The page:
Saturday, February 7, 2015

Library of Congress Opens Rosa Parks Archive

In a 2011 post, "Civil Rights Matters," the blog noted that, because of a legal dispute, the papers of Rosa Parks--the "mother of the civil rights movement"--sat in warehouses in Detroit, unavailable to scholars or the public. That situation has changed dramatically, thanks to the philanthropist Howard Buffet. Buffet, who says the papers "belong to all Americans," purchased the documents and loaned them to the Library of Congress.

This past week the Library of Congress opened the Rosa Parks archives to scholars and the public. The array of archival documents reportedly reveal Parks's "fury" about segregation and an "aggressive" edge. Much more than the stoic protester captured in photos of her famous 1955 protest against bus segregation, Parks was a complicated icon.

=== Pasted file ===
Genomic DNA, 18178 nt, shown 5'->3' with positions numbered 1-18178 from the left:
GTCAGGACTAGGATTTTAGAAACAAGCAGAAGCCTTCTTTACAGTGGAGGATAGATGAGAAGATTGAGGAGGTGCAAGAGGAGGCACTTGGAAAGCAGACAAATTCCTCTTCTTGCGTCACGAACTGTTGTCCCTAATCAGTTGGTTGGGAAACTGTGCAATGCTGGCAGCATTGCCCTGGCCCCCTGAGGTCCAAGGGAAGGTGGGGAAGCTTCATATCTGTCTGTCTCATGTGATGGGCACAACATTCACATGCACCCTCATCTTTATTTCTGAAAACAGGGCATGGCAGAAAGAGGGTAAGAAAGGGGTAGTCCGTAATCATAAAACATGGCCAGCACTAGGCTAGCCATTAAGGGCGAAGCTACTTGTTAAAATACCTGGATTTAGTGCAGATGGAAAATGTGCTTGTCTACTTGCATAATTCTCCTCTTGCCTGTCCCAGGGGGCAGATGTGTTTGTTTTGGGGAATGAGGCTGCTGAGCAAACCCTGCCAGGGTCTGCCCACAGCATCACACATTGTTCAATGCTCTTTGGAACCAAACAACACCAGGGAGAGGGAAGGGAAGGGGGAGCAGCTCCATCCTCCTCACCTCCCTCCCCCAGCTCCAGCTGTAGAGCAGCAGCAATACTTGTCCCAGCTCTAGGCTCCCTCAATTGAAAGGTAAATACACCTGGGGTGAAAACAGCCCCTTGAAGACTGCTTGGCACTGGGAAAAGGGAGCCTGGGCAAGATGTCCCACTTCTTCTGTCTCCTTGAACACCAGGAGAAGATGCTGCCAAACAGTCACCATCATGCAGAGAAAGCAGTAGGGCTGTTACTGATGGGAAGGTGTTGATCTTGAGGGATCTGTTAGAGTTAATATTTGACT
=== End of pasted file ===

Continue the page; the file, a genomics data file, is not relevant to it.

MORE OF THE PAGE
You can read more about the opening of the Parks' papers here and hear NPR's take on it here. The Library of Congress guide to the Parks' archives is available here.

1 comment:

Patrick S. O'Donnell said...

The term "fury" (as used in the LA Times article) is inappropriate because inaccurate here, at least in its conventional lexical meaning and associated connotations and consequences (e.g., destructive rage or frenzied violence). The understandable desire to provide a more complete or complex (if only because more 'human') characterization of Parks' life and activism is not helped by invoking an equally erroneous descriptive label. Replace "fury" with, say, (righteous) anger, and we're closer to the mark.